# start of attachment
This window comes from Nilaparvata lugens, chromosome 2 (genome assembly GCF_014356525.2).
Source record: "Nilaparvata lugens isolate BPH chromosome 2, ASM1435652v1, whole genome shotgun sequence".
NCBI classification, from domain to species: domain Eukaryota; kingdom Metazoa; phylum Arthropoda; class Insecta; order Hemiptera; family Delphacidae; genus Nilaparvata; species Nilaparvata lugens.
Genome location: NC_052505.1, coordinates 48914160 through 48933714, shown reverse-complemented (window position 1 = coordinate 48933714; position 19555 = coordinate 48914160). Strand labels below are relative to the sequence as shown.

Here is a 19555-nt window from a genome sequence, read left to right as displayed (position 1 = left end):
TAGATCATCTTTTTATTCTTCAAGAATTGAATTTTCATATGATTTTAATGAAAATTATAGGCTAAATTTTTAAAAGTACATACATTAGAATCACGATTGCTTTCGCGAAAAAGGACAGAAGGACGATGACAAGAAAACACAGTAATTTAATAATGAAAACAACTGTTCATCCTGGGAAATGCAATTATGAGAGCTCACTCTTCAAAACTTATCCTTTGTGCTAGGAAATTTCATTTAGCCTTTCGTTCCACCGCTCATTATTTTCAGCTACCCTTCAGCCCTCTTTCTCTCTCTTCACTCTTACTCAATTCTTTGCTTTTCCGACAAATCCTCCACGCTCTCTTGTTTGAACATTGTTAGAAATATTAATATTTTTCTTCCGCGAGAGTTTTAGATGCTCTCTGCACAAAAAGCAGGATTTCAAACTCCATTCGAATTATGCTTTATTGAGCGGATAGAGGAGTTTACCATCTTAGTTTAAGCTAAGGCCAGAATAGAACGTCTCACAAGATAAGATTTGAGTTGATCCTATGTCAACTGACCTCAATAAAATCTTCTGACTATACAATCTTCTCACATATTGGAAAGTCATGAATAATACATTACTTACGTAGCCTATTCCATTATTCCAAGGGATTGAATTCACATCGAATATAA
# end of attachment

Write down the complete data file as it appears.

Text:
This window comes from Nilaparvata lugens, chromosome 2 (genome assembly GCF_014356525.2).
Source record: "Nilaparvata lugens isolate BPH chromosome 2, ASM1435652v1, whole genome shotgun sequence".
NCBI classification, from domain to species: domain Eukaryota; kingdom Metazoa; phylum Arthropoda; class Insecta; order Hemiptera; family Delphacidae; genus Nilaparvata; species Nilaparvata lugens.
Genome location: NC_052505.1, coordinates 48914160 through 48933714, shown reverse-complemented (window position 1 = coordinate 48933714; position 19555 = coordinate 48914160). Strand labels below are relative to the sequence as shown.

Here is a 19555-nt window from a genome sequence, read left to right as displayed (position 1 = left end):
TAGATCATCTTTTTATTCTTCAAGAATTGAATTTTCATATGATTTTAATGAAAATTATAGGCTAAATTTTTAAAAGTACATACATTAGAATCACGATTGCTTTCGCGAAAAAGGACAGAAGGACGATGACAAGAAAACACAGTAATTTAATAATGAAAACAACTGTTCATCCTGGGAAATGCAATTATGAGAGCTCACTCTTCAAAACTTATCCTTTGTGCTAGGAAATTTCATTTAGCCTTTCGTTCCACCGCTCATTATTTTCAGCTACCCTTCAGCCCTCTTTCTCTCTCTTCACTCTTACTCAATTCTTTGCTTTTCCGACAAATCCTCCACGCTCTCTTGTTTGAACATTGTTAGAAATATTAATATTTTTCTTCCGCGAGAGTTTTAGATGCTCTCTGCACAAAAAGCAGGATTTCAAACTCCATTCGAATTATGCTTTATTGAGCGGATAGAGGAGTTTACCATCTTAGTTTAAGCTAAGGCCAGAATAGAACGTCTCACAAGATAAGATTTGAGTTGATCCTATGTCAACTGACCTCAATAAAATCTTCTGACTATACAATCTTCTCACATATTGGAAAGTCATGAATAATACATTACTTACGTAGCCTATTCCATTATTCCAAGGGATTGAATTCACATCGAATATAA